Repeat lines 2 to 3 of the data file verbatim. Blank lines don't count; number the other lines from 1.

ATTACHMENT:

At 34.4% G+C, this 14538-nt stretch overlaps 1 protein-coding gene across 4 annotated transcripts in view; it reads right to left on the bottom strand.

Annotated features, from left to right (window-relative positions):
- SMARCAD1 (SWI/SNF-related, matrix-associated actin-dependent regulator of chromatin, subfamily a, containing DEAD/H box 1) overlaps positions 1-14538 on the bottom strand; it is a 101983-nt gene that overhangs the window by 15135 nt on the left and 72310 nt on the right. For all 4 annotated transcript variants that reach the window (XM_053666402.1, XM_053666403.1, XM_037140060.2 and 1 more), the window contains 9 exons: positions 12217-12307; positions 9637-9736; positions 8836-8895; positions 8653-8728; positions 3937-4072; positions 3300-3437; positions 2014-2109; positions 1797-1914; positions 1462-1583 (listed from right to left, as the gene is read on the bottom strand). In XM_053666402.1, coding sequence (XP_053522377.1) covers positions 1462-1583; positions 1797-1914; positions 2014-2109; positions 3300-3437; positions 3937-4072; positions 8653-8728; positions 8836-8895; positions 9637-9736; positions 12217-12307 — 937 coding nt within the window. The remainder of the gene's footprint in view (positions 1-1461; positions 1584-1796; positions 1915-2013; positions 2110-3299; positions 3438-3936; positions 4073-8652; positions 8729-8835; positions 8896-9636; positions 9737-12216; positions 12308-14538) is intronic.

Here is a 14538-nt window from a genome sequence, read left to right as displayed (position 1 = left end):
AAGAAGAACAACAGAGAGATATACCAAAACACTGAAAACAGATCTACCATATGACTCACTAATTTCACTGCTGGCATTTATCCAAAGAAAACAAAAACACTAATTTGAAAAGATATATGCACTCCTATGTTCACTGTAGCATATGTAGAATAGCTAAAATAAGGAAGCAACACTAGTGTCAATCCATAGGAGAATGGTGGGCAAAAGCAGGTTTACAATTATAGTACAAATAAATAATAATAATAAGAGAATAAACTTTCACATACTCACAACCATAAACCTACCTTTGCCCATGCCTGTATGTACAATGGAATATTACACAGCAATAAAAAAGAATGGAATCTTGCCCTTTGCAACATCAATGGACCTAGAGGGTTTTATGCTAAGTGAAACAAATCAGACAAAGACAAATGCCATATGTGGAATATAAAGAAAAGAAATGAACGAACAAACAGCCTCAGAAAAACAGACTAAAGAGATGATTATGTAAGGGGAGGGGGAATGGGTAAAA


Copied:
Annotated features, from left to right (window-relative positions):
- SMARCAD1 (SWI/SNF-related, matrix-associated actin-dependent regulator of chromatin, subfamily a, containing DEAD/H box 1) overlaps positions 1-14538 on the bottom strand; it is a 101983-nt gene that overhangs the window by 15135 nt on the left and 72310 nt on the right. For all 4 annotated transcript variants that reach the window (XM_053666402.1, XM_053666403.1, XM_037140060.2 and 1 more), the window contains 9 exons: positions 12217-12307; positions 9637-9736; positions 8836-8895; positions 8653-8728; positions 3937-4072; positions 3300-3437; positions 2014-2109; positions 1797-1914; positions 1462-1583 (listed from right to left, as the gene is read on the bottom strand). In XM_053666402.1, coding sequence (XP_053522377.1) covers positions 1462-1583; positions 1797-1914; positions 2014-2109; positions 3300-3437; positions 3937-4072; positions 8653-8728; positions 8836-8895; positions 9637-9736; positions 12217-12307 — 937 coding nt within the window. The remainder of the gene's footprint in view (positions 1-1461; positions 1584-1796; positions 1915-2013; positions 2110-3299; positions 3438-3936; positions 4073-8652; positions 8729-8835; positions 8896-9636; positions 9737-12216; positions 12308-14538) is intronic.